The quantum eraser in the thermal interpretation

(For the background to the experiment see http://theory.gsi.de/~vanhees/faq/qradierer/qradierer.html where the experimental setup and its statistical interpretation are discussed in detail.)

An electromagnetic quantum field is produced by the source. Up to the slit the (in principle) measurable field strength <E(x)> is concentrated in a small neighbourhood of a beam.

After passing through the filter, the field strength (in the cross-section parallel to the slits) is two spherical waves. Behind the quarter-wave plates the field strength is still that of a section of the two spherical waves, but in the two halves the spherical waves are differently polarised (there are six cases altogether: each spherical wave can be left- right- or un-polarised).

All this can be objectively verified, in that one can place a detector at the position that one wishes to test for long enough to collect sufficient statistical data. The detectors measure the corresponding intensities, since these are proportional to the statistical mean of the discharges. The direction of polarisation can also be measured by putting another polarising filter in front of the detector.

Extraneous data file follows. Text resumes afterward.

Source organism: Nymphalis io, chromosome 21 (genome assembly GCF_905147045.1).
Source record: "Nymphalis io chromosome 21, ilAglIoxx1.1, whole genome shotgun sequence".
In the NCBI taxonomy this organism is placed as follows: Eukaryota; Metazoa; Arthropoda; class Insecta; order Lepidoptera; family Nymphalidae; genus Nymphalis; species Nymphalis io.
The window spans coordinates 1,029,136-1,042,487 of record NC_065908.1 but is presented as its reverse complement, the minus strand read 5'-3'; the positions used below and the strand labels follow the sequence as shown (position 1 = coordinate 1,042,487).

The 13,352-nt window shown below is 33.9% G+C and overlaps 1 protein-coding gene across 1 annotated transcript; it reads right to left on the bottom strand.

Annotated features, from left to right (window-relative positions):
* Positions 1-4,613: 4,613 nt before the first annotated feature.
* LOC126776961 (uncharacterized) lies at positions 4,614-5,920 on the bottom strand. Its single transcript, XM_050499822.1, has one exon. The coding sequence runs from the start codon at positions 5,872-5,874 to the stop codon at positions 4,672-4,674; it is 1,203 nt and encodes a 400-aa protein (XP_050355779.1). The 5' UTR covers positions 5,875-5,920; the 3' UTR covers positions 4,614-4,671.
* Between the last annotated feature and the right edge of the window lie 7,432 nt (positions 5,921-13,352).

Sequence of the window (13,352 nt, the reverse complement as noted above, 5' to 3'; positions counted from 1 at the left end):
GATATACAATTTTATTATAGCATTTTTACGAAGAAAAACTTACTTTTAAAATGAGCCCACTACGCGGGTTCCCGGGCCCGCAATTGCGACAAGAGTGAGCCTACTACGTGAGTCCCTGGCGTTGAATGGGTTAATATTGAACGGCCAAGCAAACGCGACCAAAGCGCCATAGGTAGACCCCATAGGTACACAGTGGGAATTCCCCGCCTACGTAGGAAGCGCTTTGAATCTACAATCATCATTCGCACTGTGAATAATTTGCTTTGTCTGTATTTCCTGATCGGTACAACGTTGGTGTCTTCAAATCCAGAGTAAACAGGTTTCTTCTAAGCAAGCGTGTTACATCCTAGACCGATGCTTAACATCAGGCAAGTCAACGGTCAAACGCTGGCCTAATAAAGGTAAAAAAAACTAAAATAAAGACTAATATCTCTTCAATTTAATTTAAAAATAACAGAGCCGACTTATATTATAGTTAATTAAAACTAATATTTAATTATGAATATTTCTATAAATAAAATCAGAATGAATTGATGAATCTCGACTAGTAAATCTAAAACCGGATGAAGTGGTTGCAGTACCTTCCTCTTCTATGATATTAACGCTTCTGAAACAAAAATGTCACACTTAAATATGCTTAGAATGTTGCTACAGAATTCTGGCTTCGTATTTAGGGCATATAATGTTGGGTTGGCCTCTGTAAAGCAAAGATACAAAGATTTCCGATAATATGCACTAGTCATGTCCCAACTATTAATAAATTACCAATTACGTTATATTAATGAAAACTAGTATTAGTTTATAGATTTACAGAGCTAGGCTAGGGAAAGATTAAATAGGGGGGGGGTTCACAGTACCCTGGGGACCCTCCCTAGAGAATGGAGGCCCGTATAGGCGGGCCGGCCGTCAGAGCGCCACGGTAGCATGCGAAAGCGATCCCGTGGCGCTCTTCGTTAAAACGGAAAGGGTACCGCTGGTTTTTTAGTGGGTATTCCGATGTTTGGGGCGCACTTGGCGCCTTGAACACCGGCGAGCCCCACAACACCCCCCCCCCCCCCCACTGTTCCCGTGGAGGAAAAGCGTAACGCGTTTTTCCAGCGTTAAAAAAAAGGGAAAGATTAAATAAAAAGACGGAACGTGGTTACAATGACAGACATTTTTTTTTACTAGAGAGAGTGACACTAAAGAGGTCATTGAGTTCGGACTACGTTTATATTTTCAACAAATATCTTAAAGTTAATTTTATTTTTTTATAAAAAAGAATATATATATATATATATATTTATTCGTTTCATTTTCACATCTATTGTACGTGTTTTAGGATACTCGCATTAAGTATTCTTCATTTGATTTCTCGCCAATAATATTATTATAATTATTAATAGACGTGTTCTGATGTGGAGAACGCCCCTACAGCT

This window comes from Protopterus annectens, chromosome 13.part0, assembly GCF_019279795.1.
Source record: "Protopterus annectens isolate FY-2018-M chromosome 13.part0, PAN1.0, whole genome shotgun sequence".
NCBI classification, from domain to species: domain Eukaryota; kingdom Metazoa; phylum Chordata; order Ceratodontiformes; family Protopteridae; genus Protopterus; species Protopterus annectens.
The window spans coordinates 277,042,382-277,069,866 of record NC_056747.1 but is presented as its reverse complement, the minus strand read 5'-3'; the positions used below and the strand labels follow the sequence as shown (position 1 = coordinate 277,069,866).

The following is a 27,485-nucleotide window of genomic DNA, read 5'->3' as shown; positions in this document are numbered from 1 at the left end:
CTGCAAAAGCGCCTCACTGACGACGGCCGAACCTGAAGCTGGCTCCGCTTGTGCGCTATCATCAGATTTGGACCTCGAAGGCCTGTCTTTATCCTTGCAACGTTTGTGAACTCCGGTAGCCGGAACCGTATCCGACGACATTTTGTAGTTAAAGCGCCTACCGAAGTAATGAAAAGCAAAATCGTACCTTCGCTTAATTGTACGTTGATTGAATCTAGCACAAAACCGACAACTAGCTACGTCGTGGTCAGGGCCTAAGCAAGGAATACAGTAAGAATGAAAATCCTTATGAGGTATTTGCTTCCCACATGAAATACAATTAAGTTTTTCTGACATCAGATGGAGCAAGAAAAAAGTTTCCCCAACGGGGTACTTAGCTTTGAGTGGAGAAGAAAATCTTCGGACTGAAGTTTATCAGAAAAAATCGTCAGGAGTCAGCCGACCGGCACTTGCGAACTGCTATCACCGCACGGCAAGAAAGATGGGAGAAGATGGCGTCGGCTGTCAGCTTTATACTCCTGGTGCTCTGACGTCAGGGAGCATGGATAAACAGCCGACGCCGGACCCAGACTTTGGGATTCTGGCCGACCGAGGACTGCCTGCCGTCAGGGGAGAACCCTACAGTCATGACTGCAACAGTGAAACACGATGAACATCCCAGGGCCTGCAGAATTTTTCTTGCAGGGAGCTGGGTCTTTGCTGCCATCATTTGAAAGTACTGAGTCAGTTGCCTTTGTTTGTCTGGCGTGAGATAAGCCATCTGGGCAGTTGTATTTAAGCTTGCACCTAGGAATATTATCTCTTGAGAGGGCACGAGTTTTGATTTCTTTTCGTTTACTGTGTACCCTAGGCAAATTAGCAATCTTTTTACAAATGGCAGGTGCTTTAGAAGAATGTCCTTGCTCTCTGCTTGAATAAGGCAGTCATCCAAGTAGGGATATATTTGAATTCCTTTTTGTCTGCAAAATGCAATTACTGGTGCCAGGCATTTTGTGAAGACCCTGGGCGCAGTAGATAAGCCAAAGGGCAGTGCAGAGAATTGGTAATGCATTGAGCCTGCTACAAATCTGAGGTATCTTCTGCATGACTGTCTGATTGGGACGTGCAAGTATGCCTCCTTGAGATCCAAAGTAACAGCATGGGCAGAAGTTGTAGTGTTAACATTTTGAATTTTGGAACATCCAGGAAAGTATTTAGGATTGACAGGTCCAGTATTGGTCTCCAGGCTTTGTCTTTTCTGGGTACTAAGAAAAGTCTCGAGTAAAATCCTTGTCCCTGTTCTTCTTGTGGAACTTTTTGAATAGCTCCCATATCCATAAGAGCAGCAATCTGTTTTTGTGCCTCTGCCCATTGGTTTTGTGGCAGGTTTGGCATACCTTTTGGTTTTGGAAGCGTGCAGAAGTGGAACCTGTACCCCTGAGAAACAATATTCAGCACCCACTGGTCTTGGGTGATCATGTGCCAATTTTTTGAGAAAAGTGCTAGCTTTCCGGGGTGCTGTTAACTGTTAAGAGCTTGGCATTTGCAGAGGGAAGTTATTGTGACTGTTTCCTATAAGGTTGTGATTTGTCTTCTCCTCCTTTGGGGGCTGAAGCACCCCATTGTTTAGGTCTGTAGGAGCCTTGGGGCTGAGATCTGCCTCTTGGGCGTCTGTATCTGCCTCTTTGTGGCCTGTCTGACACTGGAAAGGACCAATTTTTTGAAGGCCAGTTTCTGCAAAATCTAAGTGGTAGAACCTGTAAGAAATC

If one uses coupled photon pairs (from parametric down conversion) the situation is a bit more complicated, since the system is no longer sufficiently well described by local variables. But the thermal interpretation knows about non-local variables: pair-correlations of electromagnetic fields. These play an important role even at the classical level, where they are necessary to describe polarisation phenomena classically. See for example

L. Mandel and E. Wolf,

Optical Coherence and Quantum Optics,

Cambridge University Press, 1995.

To measure pair-correlations one needs detectors placed at two different points. (This is where the non-locality comes from.)

In the thermal interpretation particles do not come into the description of experiments at all. The usual assumption that single clicks result from the arrival of single photons, in purely metaphysical, and can neither be confirmed nor refuted within quantum mechanics. In the thermal interpretation they are cast aside.

Instead of them we simply have local concentrations of fields (along a small neighbourhood of worldlines) which behave phenomenologically like particles. This is much like the way in which printed letters are local concentrations of the field of a printer's ink.

This allows all experimental discoveries to be described without difficulties by quantum theory as interpreted by the thermal interpretation.

Arnold Neumaier (Arnold.Neumaier@univie.ac.at) A theoretical physics FAQ